Mathematics, the computer and Boenninghausen

One of the most useful features of computers is in data examination. From the simple level of being able to count letters, numbers, duplicate of words, how many of a symbol exist, how many occurrences of an instance, percentages of occurrence etc etc to much more complicated routines which are limited only by lack of imagination or inexperience with being able to write routines.

P&W are fortunate to have the P part as a highly gifted and talented JAVA computer Engineer with a background in mathematical extraction and accounting. This has enabled us to examine in detail any body of work that contains an analysis module and insert applied criteria to it and see where the database differs or deviates from the stated purpose mathematically. In this way we can rectify non compliance of data when following a ‘rule’ or examine the reason for its non compliance and ‘excuse’ it and still keep it inserted within the routine.

During our testing phase of the T.P.B. as inputted data, we were able to extract information on so many levels. The most amazing thing was that we could lay out all the work based on percentages of occurrence. How many times remedy X was used overall, Which was the most used remedy, Which was the least, which remedy occurred most in an ailment concerning a particular location etc etc.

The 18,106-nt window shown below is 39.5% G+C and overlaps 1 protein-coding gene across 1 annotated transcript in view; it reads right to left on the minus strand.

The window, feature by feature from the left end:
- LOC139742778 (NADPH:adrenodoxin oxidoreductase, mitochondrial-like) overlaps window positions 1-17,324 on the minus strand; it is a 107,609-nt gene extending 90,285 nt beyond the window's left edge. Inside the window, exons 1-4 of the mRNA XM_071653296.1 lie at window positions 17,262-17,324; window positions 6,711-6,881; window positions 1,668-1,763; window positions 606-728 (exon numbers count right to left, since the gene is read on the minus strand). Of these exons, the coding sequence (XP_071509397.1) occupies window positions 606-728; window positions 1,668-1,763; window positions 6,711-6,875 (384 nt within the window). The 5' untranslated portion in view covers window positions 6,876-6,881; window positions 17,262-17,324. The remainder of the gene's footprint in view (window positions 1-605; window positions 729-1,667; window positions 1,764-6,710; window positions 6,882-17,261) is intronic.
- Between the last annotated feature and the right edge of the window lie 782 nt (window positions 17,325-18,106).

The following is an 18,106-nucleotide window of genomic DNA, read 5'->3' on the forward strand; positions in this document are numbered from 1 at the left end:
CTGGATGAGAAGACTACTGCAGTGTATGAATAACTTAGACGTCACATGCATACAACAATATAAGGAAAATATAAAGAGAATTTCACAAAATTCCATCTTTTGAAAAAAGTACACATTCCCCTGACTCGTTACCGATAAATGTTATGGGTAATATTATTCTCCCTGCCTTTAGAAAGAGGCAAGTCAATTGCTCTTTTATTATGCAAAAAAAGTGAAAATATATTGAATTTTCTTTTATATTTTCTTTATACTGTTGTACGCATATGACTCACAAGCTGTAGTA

We made several models to test different approaches, we made a “Polarities”* module and trialed it in the program for nearly a year. We examined the resulting criteria against prescriptions made using the standard procedure and concluded that mathematically and in real terms, it was misleading. Being aware that a program was only as good as the data inputted, I personally checked against a German version of a Polarities based program with 10 of my cases, and 8 out of ten results it came to the same suggestion for remedy choice. I concluded that our program was following a correct criteria for analysis and as such, the results were not as useful as suggested. As you can see here, we left in the link to the Polarities* module in our preferences/setup menu (but removed the module) in case we ever decide to return to the module later with a fresh criteria for making it useful.